How Beautiful on the Mountain are the Feet of Those Who Bear Good News!

Before she signs herself out for the final time, Dr. Erhardt injects herself with 20cc of the latest, most virulent strain. She has a sudden, overpowering vision of a giant clock, the hands wound around nearly to midnight. Her whole body shakes with the movement of a vast pendulum. When the vision fades she is white and sweating and lying on the floor near the security desk. The guard is leaning over her anxiously. His face clears when she stirs.

“Here,” he says. “Drink this.” It’s a glass of water. She takes it, swallows with difficulty. She lets her fingers trail across his wrist when she hands the glass back. Another vector.

“Thank you,” she rasps. “I’m fine now.”

“Do you want me to call a car for you, Dr. Erhardt?”

“That won’t be necessary. My blood sugar’s just low. If you’ve got something to eat… candy or fruit…”

“I’ve got some raisins.”

“That would be fine. Thank you.” After twenty minutes she’s strong enough to drive out of the lot. It’s a deceptive strength: inside she is already shutting down, filling with toxins and rapidly decaying tissue. She has twelve hours, maybe more, maybe less; certainly less than a day. She drives into the city and takes in a movie, coughing wetly throughout, not bothering to cover her mouth. So many more vectors. She goes to a baseball game, her first, and moves smoothly from section to section, touching an arm here, brushing against a back there, infecting and reinfecting. She screams herself hoarse. I should have done this sooner, she thinks, only a little sadly.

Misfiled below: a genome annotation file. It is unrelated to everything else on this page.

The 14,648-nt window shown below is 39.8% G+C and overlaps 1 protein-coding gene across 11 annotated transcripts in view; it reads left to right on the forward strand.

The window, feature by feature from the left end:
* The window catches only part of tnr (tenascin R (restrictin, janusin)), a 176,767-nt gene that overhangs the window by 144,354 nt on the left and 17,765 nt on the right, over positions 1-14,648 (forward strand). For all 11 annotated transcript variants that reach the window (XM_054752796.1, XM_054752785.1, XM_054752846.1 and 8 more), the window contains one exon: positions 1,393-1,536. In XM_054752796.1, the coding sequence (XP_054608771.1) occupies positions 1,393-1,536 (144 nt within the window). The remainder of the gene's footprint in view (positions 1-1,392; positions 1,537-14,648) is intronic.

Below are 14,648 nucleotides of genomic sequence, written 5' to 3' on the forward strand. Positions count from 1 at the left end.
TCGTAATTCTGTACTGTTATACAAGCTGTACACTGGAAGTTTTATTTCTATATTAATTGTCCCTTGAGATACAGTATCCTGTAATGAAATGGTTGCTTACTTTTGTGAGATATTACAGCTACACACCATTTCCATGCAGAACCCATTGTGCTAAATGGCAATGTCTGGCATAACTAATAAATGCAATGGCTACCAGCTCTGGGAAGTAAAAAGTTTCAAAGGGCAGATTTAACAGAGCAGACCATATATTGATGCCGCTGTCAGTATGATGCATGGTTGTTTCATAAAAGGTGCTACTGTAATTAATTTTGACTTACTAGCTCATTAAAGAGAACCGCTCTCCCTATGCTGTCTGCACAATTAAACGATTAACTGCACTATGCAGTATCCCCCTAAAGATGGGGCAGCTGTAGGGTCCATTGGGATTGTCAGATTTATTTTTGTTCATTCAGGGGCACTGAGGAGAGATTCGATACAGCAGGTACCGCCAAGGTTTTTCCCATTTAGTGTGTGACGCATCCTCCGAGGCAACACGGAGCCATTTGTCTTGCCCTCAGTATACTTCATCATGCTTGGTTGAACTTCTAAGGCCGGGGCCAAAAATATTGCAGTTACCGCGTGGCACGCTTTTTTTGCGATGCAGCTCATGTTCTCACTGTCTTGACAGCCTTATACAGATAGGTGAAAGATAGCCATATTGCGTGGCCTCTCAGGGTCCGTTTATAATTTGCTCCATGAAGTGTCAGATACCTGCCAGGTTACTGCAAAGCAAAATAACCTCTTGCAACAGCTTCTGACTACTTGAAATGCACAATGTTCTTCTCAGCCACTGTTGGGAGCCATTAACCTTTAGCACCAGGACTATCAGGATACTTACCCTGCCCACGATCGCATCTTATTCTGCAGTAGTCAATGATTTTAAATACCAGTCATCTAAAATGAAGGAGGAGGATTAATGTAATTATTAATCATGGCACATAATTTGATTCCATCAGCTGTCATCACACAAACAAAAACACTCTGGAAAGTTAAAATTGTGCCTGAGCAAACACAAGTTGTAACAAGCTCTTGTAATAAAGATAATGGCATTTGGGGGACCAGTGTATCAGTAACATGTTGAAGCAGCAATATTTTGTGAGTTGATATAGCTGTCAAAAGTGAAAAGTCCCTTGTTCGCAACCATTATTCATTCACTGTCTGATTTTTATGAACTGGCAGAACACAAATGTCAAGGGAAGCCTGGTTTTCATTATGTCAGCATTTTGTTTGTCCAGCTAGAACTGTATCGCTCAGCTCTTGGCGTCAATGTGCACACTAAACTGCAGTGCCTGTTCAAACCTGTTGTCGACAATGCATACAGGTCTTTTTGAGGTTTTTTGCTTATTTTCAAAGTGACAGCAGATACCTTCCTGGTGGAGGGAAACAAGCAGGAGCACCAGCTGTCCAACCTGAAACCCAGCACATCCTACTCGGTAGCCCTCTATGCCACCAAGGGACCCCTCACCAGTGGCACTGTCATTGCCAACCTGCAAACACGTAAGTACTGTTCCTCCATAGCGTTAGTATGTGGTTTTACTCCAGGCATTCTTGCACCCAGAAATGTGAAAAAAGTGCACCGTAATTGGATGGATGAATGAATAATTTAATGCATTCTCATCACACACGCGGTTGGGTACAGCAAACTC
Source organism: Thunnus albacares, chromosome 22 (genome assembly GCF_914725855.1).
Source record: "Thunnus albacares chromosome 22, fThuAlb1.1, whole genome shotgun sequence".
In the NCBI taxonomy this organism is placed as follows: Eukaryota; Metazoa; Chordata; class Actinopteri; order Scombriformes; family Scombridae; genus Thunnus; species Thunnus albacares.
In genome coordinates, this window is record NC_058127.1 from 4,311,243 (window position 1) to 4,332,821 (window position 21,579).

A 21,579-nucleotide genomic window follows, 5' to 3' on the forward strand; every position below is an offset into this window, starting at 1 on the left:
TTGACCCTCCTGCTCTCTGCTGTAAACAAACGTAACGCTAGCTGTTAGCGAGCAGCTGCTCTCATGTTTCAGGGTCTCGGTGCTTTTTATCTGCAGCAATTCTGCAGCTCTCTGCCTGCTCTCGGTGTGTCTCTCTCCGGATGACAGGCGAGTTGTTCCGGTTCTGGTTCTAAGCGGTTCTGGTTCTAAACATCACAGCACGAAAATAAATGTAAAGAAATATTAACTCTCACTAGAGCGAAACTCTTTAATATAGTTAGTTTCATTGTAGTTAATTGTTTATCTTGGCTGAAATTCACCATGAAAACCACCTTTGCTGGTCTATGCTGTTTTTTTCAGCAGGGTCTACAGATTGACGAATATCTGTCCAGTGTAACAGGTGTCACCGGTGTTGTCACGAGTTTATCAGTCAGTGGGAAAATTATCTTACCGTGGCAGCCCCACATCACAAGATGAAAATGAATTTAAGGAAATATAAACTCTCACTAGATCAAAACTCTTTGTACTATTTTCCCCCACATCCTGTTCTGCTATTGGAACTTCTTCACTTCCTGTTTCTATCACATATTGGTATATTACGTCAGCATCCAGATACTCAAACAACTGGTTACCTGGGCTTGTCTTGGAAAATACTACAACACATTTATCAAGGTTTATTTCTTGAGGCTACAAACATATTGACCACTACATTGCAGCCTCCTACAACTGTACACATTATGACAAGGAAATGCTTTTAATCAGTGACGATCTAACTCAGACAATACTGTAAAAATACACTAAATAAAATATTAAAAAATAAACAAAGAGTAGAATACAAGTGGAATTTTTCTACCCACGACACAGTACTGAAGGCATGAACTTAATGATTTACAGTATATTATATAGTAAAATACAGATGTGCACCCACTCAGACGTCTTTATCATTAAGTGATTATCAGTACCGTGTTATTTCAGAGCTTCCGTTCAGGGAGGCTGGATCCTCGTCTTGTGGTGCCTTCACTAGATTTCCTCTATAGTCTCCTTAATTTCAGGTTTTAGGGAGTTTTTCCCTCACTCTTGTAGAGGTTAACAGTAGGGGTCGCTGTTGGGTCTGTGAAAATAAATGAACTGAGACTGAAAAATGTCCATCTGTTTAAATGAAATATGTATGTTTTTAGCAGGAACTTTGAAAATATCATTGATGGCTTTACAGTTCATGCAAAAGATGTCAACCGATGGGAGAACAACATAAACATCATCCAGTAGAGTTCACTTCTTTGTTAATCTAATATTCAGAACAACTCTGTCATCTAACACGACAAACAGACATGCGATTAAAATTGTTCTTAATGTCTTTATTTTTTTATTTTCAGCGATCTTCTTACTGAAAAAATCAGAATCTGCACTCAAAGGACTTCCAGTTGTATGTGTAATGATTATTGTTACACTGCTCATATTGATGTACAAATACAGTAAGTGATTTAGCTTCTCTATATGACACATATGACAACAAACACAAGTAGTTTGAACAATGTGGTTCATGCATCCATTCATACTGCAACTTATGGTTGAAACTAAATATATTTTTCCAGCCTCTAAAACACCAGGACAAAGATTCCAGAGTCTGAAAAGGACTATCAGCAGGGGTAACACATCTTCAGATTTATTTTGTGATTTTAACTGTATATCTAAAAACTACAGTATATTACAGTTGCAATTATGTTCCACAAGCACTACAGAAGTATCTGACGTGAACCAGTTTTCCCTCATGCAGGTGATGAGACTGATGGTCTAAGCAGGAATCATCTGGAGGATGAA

She wanders the streets of the city until three or four in the morning, slipping in and out of bars, dance clubs, all-night restaurants. She gets picked up by a salesman in a seedy little bar near the convention center and goes home with him. Why not? He’s very tender and cries a little bit into her hair afterwards. “There, there,” she tells him. “It’ll be fine. Everything will be fine.”

Towards dawn she gets back into her car and drives out into the hills to watch the sunrise. It’s all she can do to keep the car on the road. When she parks she isn’t strong enough to open the door. She blinks through the fogged windshield at the city, spread out below her like a tablecloth. “Goodbye,” she tells it, and dies, the first death of very many.